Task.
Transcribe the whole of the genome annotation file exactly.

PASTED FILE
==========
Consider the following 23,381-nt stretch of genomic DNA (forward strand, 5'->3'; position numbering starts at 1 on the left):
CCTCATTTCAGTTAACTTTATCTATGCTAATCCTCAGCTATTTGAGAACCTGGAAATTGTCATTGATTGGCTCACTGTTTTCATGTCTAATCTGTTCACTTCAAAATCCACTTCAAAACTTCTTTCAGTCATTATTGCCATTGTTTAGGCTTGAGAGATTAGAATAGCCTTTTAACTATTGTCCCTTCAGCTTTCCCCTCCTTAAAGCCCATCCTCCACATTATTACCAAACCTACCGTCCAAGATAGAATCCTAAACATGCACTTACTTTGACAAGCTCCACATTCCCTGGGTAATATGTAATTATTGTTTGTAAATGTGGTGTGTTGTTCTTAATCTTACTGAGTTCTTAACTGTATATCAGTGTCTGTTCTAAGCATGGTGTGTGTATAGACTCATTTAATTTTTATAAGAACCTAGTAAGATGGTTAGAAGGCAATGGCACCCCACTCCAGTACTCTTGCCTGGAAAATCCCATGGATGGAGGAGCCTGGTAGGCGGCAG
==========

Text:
Consider the following 23,381-nt stretch of genomic DNA (forward strand, 5'->3'; position numbering starts at 1 on the left):
CCTCATTTCAGTTAACTTTATCTATGCTAATCCTCAGCTATTTGAGAACCTGGAAATTGTCATTGATTGGCTCACTGTTTTCATGTCTAATCTGTTCACTTCAAAATCCACTTCAAAACTTCTTTCAGTCATTATTGCCATTGTTTAGGCTTGAGAGATTAGAATAGCCTTTTAACTATTGTCCCTTCAGCTTTCCCCTCCTTAAAGCCCATCCTCCACATTATTACCAAACCTACCGTCCAAGATAGAATCCTAAACATGCACTTACTTTGACAAGCTCCACATTCCCTGGGTAATATGTAATTATTGTTTGTAAATGTGGTGTGTTGTTCTTAATCTTACTGAGTTCTTAACTGTATATCAGTGTCTGTTCTAAGCATGGTGTGTGTATAGACTCATTTAATTTTTATAAGAACCTAGTAAGATGGTTAGAAGGCAATGGCACCCCACTCCAGTACTCTTGCCTGGAAAATCCCATGGATGGAGGAGCCTGGTAGGCGGCAG